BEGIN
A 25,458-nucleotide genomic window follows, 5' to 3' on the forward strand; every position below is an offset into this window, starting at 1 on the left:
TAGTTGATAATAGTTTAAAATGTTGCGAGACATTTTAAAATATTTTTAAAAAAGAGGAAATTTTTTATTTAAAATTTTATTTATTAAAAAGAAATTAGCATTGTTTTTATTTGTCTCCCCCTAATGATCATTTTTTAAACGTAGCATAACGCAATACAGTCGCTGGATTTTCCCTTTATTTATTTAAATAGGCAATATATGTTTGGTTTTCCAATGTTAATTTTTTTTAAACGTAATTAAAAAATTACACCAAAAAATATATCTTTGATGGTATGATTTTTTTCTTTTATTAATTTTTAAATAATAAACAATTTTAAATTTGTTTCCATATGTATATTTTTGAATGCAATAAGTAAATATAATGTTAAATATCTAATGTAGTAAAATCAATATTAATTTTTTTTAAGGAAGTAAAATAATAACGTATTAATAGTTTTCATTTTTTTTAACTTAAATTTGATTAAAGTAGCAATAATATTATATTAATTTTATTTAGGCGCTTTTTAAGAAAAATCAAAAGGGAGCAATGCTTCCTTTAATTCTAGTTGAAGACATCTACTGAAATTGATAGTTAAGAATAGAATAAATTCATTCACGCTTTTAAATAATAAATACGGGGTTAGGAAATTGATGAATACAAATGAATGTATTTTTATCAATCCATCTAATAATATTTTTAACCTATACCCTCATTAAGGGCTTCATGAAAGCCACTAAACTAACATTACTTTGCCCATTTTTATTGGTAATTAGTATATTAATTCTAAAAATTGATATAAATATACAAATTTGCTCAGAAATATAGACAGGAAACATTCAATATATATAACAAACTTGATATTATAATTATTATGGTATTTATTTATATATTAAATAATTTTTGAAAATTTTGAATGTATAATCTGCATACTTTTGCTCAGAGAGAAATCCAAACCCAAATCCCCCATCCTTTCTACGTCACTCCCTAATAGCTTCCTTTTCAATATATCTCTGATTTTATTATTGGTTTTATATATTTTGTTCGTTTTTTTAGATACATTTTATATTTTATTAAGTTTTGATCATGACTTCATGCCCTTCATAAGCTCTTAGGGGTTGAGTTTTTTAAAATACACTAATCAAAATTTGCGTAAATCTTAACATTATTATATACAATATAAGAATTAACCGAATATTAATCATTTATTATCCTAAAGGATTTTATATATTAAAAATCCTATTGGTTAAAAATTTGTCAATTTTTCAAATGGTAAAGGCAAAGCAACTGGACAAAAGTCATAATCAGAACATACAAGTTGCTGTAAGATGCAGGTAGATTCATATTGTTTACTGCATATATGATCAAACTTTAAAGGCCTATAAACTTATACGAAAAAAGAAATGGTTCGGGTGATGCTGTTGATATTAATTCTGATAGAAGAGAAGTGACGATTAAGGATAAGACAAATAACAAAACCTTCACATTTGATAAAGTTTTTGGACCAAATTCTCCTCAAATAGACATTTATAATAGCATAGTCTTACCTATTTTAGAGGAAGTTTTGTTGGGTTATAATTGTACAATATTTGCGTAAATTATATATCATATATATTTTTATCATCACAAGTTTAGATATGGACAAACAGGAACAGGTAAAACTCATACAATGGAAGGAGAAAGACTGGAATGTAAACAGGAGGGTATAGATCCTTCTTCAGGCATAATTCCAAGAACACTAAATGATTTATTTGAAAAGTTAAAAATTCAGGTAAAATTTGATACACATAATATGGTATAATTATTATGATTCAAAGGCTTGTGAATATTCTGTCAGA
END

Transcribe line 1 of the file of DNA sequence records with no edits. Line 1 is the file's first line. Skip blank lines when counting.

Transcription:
A 25,458-nucleotide genomic window follows, 5' to 3' on the forward strand; every position below is an offset into this window, starting at 1 on the left: